var f5 = new LiveValidation('f5');
f5.add( Validate.Numericality, { is: 2000 } );

Higher than or equal to a minimum number

This example will check that the value is more than or equal to a minimum number that you supply.

Should be 2000 or higher (or scientific representation of it, 2e3):

var f6 = new LiveValidation('f6');
f6.add( Validate.Numericality, { minimum: 2000 } );

Lower than or equal to a maximum number

This example will check that the value is less than or equal to a maximum number that you supply.

Should be 2000 or lower (or scientific representation of it, 2e3):

var f7 = new LiveValidation('f7');
f7.add( Validate.Numericality, { maximum: 2000 } );

Within a range of numbers

This example will check that the value is a number that falls within a range that you supply. This is done supplying both a ‘minimum’ and ‘maximum’.

Should be between 2000 and 2003:

var f8 = new LiveValidation('f8');
f8.add( Validate.Numericality, { minimum: 2000, maximum: 2003 } );

Combination

Most of the above parameters can be combined, the only execption being that you cannot combine ‘is’ with ‘minimum’ or ‘maximum’, if this is done ‘is’ will take precedence. This example will check that the value is a number that falls within a range that you supply, and that it is an integer. This is done supplying both a ‘minimum’ and ‘maximum’, and true for ‘onlyInteger’.

Should be between 2000 and 2003, and also be an integer:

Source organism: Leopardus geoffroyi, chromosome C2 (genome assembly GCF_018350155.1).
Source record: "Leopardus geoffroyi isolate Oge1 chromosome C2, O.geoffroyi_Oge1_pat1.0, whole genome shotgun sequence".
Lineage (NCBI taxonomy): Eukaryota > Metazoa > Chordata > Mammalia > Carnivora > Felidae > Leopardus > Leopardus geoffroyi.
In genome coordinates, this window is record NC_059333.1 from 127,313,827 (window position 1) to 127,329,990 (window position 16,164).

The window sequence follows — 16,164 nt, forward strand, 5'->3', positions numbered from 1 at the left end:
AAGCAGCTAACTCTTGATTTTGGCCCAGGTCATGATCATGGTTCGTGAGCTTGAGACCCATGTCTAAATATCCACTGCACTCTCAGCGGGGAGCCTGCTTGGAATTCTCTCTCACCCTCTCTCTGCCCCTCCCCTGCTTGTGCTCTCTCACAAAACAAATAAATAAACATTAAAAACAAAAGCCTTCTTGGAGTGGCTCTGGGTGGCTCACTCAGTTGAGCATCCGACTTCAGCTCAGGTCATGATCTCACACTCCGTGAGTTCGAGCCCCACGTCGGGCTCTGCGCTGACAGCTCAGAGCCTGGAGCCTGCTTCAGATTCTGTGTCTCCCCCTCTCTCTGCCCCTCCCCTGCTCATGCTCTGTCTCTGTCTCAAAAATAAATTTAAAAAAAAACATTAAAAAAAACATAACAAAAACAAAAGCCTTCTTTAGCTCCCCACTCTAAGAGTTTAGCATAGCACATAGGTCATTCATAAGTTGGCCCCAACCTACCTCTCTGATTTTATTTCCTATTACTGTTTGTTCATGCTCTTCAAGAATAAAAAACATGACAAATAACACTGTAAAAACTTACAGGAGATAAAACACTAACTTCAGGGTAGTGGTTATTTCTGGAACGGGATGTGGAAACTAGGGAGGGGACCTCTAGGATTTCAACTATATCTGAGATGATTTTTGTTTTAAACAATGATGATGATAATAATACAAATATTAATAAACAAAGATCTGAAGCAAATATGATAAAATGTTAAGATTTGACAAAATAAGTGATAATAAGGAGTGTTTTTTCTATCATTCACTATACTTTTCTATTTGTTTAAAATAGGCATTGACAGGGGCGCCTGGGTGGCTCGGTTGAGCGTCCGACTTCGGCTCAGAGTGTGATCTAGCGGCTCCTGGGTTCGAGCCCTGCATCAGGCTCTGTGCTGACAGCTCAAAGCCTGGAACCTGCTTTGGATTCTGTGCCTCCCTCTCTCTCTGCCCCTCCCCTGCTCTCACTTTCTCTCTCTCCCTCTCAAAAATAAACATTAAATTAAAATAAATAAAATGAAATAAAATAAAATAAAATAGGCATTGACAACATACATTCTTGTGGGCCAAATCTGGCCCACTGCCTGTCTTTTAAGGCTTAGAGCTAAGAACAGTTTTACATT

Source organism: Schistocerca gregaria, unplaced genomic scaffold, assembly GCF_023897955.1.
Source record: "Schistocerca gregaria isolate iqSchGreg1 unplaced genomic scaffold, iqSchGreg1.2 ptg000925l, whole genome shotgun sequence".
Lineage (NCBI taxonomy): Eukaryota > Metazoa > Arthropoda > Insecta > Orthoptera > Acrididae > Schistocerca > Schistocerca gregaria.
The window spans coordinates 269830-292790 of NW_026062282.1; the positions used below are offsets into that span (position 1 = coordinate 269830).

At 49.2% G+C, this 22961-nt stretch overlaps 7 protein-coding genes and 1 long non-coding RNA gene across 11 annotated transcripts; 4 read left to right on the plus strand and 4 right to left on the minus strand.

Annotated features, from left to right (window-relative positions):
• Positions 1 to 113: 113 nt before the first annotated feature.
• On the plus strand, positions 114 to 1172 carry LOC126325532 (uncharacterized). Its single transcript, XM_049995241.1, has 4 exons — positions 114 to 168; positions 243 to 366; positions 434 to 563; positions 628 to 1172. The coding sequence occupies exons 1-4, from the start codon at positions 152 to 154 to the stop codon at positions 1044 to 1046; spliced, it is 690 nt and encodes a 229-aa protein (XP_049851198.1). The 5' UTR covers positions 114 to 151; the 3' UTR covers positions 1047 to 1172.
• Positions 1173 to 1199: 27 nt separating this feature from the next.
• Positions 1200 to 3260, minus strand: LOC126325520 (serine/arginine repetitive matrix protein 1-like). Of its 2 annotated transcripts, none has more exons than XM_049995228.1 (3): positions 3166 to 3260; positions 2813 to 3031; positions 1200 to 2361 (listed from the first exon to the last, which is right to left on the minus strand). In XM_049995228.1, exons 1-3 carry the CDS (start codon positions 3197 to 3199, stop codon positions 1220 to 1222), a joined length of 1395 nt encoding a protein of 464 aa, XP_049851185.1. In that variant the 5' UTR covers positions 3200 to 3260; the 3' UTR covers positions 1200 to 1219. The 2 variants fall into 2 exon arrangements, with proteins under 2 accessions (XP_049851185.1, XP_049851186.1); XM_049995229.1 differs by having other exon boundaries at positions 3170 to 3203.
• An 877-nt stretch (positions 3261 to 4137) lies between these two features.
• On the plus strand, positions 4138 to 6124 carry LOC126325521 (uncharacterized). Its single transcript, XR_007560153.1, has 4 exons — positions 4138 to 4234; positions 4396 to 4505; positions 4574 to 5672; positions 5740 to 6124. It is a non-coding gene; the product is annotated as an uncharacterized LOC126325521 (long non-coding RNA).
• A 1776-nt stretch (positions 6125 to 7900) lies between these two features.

var f9 = new LiveValidation('f9');
f9.add( Validate.Numericality, { minimum: 2000, maximum: 2003, onlyInteger: true } );

Length Top

Length is concerned with the number of characters in a value. You can do various validations on it, like check it is a specific length, less than or equal to a maximum length, greater than or equal to a minimum length, or falls within a range of lengths.

Specific length

This example will check that the value is the exact length of which you supply.

Should be 4 characters in length:

var f10 = new LiveValidation('f10');
f10.add( Validate.Length, { is: 4 } );

Longer than or equal to a minimum length

This example will check that the value is more than or equal to a minimum length that you supply.

Should be 4 or more characters in length:

var f11 = new LiveValidation('f11');
f11.add( Validate.Length, { minimum: 4 } );

Shorter than or equal to a maximum length

This example will check that the value is less than or equal to a maximum length that you supply.

Should be 4 or less characters in length:

var f12 = new LiveValidation('f12');
f12.add( Validate.Length, { maximum: 4 } );

Within a range of lengths

This example will check that the value is a number that falls within a range that you supply. This is done supplying both a ‘minimum’ and ‘maximum’.

Should be between 4 and 8 characters in length:

var f13 = new LiveValidation('f13');
f13.add( Validate.Length, { minimum: 4, maximum: 8 } );

Inclusion Top

Inclusion lets you validate against a list of allowed values. You can do an exact match or a partial match.

Exact match

This example will check that the value is the same as any in your allowed values.

Should be “cow”, “pigeon”, or “giraffe”:

var f14 = new LiveValidation('f14');
f14.add( Validate.Inclusion, { within: [ 'cow' , 'pigeon', 'giraffe' ] } );

Partial match